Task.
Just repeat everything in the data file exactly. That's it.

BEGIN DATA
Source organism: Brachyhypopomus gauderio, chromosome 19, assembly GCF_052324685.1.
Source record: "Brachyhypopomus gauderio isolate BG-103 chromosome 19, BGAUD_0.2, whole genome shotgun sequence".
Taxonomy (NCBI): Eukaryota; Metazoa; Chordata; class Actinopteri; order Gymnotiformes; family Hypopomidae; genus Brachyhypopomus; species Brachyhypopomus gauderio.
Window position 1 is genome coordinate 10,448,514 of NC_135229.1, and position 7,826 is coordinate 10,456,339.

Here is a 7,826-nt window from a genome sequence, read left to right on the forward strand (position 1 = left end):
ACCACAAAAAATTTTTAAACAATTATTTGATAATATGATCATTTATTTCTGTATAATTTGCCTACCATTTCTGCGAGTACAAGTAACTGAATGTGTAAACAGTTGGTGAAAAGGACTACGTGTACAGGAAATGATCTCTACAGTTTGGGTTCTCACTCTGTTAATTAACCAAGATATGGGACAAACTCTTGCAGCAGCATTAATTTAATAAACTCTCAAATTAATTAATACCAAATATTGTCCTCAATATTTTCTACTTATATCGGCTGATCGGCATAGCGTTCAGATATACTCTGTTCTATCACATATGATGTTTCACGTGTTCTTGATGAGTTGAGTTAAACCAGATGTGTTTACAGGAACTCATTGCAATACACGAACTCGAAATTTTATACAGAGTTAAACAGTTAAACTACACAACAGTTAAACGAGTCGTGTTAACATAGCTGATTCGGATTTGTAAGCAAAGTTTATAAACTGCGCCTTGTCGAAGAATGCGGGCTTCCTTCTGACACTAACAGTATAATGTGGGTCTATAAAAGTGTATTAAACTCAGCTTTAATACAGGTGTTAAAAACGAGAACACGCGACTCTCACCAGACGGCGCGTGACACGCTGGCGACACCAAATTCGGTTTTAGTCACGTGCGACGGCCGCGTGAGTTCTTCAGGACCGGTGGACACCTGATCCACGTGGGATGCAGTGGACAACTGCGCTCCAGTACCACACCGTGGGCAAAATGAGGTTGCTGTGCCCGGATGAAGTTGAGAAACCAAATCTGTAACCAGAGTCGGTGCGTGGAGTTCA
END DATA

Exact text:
Source organism: Brachyhypopomus gauderio, chromosome 19, assembly GCF_052324685.1.
Source record: "Brachyhypopomus gauderio isolate BG-103 chromosome 19, BGAUD_0.2, whole genome shotgun sequence".
Taxonomy (NCBI): Eukaryota; Metazoa; Chordata; class Actinopteri; order Gymnotiformes; family Hypopomidae; genus Brachyhypopomus; species Brachyhypopomus gauderio.
Window position 1 is genome coordinate 10,448,514 of NC_135229.1, and position 7,826 is coordinate 10,456,339.

Here is a 7,826-nt window from a genome sequence, read left to right on the forward strand (position 1 = left end):
ACCACAAAAAATTTTTAAACAATTATTTGATAATATGATCATTTATTTCTGTATAATTTGCCTACCATTTCTGCGAGTACAAGTAACTGAATGTGTAAACAGTTGGTGAAAAGGACTACGTGTACAGGAAATGATCTCTACAGTTTGGGTTCTCACTCTGTTAATTAACCAAGATATGGGACAAACTCTTGCAGCAGCATTAATTTAATAAACTCTCAAATTAATTAATACCAAATATTGTCCTCAATATTTTCTACTTATATCGGCTGATCGGCATAGCGTTCAGATATACTCTGTTCTATCACATATGATGTTTCACGTGTTCTTGATGAGTTGAGTTAAACCAGATGTGTTTACAGGAACTCATTGCAATACACGAACTCGAAATTTTATACAGAGTTAAACAGTTAAACTACACAACAGTTAAACGAGTCGTGTTAACATAGCTGATTCGGATTTGTAAGCAAAGTTTATAAACTGCGCCTTGTCGAAGAATGCGGGCTTCCTTCTGACACTAACAGTATAATGTGGGTCTATAAAAGTGTATTAAACTCAGCTTTAATACAGGTGTTAAAAACGAGAACACGCGACTCTCACCAGACGGCGCGTGACACGCTGGCGACACCAAATTCGGTTTTAGTCACGTGCGACGGCCGCGTGAGTTCTTCAGGACCGGTGGACACCTGATCCACGTGGGATGCAGTGGACAACTGCGCTCCAGTACCACACCGTGGGCAAAATGAGGTTGCTGTGCCCGGATGAAGTTGAGAAACCAAATCTGTAACCAGAGTCGGTGCGTGGAGTTCA